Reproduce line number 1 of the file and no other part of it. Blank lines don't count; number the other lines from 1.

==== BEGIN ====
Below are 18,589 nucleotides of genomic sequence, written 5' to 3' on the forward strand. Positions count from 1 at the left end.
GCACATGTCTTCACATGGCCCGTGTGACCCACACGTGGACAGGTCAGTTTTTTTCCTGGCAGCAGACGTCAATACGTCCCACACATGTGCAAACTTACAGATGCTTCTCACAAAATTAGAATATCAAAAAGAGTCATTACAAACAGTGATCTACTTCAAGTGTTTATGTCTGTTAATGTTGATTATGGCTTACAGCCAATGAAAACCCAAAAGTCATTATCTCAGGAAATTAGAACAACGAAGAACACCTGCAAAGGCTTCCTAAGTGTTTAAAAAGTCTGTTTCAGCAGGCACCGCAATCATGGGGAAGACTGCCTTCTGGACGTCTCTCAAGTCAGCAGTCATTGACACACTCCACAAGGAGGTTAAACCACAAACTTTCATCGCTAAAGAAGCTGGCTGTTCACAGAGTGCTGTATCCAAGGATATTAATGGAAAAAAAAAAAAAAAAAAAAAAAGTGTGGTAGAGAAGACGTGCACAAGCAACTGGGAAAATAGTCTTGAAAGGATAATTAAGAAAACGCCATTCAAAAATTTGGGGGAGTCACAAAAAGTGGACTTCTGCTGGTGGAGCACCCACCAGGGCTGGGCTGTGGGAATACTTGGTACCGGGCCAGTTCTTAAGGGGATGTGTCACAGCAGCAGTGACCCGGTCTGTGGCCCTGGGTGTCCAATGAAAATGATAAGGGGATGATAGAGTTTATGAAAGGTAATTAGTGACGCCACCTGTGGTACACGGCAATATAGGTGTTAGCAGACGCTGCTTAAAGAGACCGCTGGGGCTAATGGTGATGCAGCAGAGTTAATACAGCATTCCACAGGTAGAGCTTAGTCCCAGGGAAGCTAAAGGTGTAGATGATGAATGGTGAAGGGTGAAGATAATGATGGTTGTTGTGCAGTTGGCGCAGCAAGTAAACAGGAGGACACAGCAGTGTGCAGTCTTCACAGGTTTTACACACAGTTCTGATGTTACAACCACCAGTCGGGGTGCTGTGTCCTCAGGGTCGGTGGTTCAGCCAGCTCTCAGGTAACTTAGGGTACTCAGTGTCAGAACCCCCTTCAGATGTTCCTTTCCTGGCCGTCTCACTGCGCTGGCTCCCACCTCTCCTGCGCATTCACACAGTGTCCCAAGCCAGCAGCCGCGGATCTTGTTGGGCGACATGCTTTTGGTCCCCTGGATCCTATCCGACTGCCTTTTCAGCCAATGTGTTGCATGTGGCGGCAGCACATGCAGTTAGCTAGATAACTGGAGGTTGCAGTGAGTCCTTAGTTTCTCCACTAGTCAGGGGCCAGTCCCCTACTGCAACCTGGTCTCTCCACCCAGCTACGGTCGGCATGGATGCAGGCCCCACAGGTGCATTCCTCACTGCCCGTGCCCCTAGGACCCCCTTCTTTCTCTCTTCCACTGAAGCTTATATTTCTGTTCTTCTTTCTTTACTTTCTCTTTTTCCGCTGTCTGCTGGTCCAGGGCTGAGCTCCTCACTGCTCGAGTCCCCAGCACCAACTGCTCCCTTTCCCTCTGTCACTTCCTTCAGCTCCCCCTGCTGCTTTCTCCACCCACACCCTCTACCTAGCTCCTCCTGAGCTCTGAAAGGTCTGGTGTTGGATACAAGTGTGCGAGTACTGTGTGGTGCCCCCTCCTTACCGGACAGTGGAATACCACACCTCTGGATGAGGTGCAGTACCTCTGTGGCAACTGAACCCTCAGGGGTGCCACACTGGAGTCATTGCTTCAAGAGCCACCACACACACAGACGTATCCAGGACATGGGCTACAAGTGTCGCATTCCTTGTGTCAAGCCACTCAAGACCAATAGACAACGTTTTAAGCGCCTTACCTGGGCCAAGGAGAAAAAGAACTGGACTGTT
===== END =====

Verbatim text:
Below are 18,589 nucleotides of genomic sequence, written 5' to 3' on the forward strand. Positions count from 1 at the left end.